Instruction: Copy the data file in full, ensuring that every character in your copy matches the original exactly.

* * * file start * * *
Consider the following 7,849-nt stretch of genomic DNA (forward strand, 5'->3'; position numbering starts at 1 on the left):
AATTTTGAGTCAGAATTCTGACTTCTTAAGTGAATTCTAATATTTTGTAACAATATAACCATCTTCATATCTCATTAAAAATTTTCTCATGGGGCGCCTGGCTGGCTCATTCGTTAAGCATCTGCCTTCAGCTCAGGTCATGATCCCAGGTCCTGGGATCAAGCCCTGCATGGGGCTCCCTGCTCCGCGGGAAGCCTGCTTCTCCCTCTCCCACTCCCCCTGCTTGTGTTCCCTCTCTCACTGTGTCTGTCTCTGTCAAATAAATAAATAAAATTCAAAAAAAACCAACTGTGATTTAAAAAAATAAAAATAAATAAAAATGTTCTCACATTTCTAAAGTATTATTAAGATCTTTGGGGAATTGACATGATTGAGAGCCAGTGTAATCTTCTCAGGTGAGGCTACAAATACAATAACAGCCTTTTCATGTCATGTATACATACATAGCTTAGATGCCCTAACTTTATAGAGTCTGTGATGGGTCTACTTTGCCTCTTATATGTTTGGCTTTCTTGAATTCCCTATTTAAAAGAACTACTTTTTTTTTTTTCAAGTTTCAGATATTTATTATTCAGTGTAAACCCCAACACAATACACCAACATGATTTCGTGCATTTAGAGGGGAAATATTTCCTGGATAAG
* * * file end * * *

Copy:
Consider the following 7,849-nt stretch of genomic DNA (forward strand, 5'->3'; position numbering starts at 1 on the left):
AATTTTGAGTCAGAATTCTGACTTCTTAAGTGAATTCTAATATTTTGTAACAATATAACCATCTTCATATCTCATTAAAAATTTTCTCATGGGGCGCCTGGCTGGCTCATTCGTTAAGCATCTGCCTTCAGCTCAGGTCATGATCCCAGGTCCTGGGATCAAGCCCTGCATGGGGCTCCCTGCTCCGCGGGAAGCCTGCTTCTCCCTCTCCCACTCCCCCTGCTTGTGTTCCCTCTCTCACTGTGTCTGTCTCTGTCAAATAAATAAATAAAATTCAAAAAAAACCAACTGTGATTTAAAAAAATAAAAATAAATAAAAATGTTCTCACATTTCTAAAGTATTATTAAGATCTTTGGGGAATTGACATGATTGAGAGCCAGTGTAATCTTCTCAGGTGAGGCTACAAATACAATAACAGCCTTTTCATGTCATGTATACATACATAGCTTAGATGCCCTAACTTTATAGAGTCTGTGATGGGTCTACTTTGCCTCTTATATGTTTGGCTTTCTTGAATTCCCTATTTAAAAGAACTACTTTTTTTTTTTTCAAGTTTCAGATATTTATTATTCAGTGTAAACCCCAACACAATACACCAACATGATTTCGTGCATTTAGAGGGGAAATATTTCCTGGATAAG